Falguni further explains the systems that are involved in the making of the house, ways for water to be harvested and reused, cooling systems that are supported by the green around the house. In this project, because of the high level of participation of the client, you can use all the standard systems of sustainability, whether it is water, sun, wind.
“In this process of making a sustainable project, you start celebrating all the ideas of sun, wind, green, water and they all start participating in the building language, which is rationalized around the idea of comfort, appropriateness and certain experience and it comes together where you see everything in one place.”
For a single project to have achieved all of the systems together and it being well-received makes it exceptional. We see in the pictures, the progress on-site, and how vegetation goes to all the levels, that appease the senses is further enhanced by the progressive idea of the house being covered with the forest in a few years from now. The delightful moment is when she links the joy of living in the house that is an ever-growing mix of art and landscape, where nature and animals coexist with the client.
Talking about how clients have now been able to appreciate sustainable design she says,
“Slowly if you keep at it for long enough, and if you keep giving answers, people will accept the notion of sustainability. People are now beginning to accept and even experiment with it today.”
Her practice juggles between different scales of architecture, urban, and landscape to define the idea of green, even before it was a matter of concern.
“In the 30 years of experience, we realize this is not it. In the common definition of green is the combination of blue and yellow, but in the digital combination you find that it is grey, and there is a lot of grey in our projects, with a speck of green.”
In conversation with Ayaz, we see the other side of her work as well, which comes from a place of caring for the environment in the most tragic of times while finding solutions towards it. Her experience with the realities of the world, outside that of architecture, has taught her that people understand their resources.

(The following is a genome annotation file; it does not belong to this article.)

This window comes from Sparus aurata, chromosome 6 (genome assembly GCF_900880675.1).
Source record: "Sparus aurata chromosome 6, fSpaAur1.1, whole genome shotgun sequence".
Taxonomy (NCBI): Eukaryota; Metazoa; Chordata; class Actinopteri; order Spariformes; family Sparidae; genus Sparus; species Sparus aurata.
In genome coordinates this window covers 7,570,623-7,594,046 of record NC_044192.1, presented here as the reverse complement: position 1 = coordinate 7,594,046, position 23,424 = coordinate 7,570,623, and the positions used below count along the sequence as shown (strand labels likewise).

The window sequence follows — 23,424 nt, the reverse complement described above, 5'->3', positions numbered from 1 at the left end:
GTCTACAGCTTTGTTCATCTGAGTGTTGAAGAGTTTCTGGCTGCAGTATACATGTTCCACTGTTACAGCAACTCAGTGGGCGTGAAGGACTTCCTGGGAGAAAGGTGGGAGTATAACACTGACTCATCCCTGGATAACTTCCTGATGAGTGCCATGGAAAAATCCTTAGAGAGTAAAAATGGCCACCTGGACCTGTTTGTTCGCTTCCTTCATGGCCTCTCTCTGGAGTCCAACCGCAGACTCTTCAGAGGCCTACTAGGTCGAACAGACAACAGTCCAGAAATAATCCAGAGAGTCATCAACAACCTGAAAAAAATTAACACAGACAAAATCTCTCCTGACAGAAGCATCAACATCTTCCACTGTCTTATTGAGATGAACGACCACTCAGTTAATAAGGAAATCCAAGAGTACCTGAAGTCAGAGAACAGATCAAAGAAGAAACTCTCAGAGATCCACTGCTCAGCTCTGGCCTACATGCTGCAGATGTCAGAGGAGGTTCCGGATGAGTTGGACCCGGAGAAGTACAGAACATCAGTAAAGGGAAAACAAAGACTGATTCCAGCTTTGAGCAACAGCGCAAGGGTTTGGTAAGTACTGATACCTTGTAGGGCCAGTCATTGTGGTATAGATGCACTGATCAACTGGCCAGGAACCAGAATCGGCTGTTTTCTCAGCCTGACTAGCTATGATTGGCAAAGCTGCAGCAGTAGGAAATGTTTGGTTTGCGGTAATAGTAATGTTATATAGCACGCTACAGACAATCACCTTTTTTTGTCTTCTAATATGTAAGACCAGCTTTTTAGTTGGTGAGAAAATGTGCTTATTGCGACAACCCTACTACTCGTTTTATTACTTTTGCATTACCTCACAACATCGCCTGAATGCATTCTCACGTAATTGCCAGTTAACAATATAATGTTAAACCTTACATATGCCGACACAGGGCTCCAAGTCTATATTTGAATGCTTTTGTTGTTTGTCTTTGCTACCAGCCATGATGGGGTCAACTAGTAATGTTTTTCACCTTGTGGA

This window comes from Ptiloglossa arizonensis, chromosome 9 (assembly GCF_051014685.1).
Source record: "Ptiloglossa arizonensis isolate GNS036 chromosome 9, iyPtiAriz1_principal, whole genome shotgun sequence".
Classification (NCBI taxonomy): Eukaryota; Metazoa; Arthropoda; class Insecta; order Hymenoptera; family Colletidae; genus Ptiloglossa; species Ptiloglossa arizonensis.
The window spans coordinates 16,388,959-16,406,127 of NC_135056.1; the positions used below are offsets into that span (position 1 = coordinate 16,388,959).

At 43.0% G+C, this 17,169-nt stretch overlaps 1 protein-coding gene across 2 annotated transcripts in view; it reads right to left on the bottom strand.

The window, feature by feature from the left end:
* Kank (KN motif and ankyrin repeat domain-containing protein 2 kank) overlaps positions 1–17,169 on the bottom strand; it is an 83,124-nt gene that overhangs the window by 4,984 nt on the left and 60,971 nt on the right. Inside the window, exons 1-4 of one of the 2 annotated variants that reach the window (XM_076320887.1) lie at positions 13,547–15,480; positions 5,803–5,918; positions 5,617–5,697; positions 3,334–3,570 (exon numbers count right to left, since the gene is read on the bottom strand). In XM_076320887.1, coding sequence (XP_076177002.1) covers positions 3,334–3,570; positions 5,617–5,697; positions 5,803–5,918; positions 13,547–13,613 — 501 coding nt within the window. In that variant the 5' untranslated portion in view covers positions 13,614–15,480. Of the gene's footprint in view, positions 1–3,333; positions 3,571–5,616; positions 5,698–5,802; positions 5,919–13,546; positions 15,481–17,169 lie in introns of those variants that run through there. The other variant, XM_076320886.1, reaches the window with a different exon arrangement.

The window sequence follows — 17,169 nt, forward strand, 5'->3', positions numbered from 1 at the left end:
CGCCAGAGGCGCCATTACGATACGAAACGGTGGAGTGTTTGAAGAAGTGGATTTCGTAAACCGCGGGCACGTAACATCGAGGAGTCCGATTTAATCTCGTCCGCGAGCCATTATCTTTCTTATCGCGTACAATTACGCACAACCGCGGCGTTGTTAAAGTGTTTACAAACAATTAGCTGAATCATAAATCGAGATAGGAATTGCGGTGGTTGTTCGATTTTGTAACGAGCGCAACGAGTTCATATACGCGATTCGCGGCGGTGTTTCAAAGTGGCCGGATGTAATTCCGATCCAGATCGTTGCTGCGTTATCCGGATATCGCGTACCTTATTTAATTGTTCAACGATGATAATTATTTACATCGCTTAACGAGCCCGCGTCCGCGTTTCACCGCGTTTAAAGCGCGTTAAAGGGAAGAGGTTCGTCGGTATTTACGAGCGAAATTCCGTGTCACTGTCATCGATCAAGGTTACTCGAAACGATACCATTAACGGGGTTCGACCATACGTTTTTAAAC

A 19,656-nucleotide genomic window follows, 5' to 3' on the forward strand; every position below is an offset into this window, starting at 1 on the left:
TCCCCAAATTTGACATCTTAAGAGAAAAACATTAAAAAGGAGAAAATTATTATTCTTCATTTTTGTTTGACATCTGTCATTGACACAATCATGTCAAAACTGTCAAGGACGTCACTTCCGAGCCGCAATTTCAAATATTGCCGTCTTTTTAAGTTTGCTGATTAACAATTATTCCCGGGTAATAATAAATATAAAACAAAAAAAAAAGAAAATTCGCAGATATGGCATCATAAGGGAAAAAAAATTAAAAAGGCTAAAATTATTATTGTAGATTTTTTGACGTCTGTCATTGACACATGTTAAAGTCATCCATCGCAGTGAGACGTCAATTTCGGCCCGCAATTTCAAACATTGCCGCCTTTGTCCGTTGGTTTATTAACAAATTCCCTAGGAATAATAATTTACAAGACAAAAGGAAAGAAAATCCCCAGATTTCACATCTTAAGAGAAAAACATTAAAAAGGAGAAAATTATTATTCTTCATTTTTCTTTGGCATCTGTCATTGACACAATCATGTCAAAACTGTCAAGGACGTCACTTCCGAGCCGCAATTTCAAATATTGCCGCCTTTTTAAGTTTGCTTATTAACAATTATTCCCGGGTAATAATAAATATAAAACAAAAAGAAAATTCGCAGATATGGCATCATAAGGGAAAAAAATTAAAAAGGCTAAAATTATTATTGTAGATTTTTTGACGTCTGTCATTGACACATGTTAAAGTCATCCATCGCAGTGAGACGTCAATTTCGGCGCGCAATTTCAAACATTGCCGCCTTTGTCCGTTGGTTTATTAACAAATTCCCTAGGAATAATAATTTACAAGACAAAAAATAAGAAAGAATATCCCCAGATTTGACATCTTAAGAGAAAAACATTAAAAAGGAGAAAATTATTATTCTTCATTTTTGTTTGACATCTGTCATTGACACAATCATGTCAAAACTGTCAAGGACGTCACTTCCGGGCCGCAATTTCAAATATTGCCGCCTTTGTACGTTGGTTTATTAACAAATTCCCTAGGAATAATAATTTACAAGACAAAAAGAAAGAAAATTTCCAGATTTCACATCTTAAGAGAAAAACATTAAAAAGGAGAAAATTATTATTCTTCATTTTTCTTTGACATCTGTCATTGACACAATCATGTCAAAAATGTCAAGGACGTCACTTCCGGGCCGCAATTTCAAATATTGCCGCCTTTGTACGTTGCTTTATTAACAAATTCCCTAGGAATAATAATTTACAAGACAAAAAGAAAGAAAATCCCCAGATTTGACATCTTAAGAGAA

“You don’t want to talk about climate change globally, you only want to understand common sense locally. If you start from a local place, a small one, you will see people know their resources, and here we can try to bring people together to do something, try to educate them and create awareness.”
Her take on sustainability gives us a deeper understanding of how sustainability can be perceived. This understanding has come from her years of effort throughout her work from different organizations, like INTACH where they have worked towards documenting. Through Tapi Utsav, they have set up a firm where there is a platform created to discuss ideas that can matter, having a conversation around the topic of sustainability. Through her efforts as an academic, practitioner, and an aware human being we see her outlook and way of life. Above all, she believes in the joy of people coming together for making a difference.
“Above all, there is empathy, not words like sustainability or green, getting people together, and caring about the things around you. If you have empathy for land, water, people, then things will go well.”
In discussing the difference in the way of practice in 1990 to now, and the different materials that have come up, the conversation is where Ayaz questions what Falguni’s choices have been affected in these changing times. Falguni believes that in having the consciousness of reusing, whatever material you use out of constraints as context or economics, it is about using things effectively and stretching it, and this as research has to be mastered as architects.
“Allow for training and intuition to guide the process, intuitively we are trained to respond to everything, but now we need to learn things and build with more awareness.”
Theconversation ends on the note of exploring the constraints in every project, whether it was the 1990’s or the present, with the instinctive choices that you make. Instead of continuous questioning of whether something is sustainable or not, everything should be built with an intuitive awareness of the situation of our planet. This discussion was never meant to be a separate discussion on sustainability and it should not be one.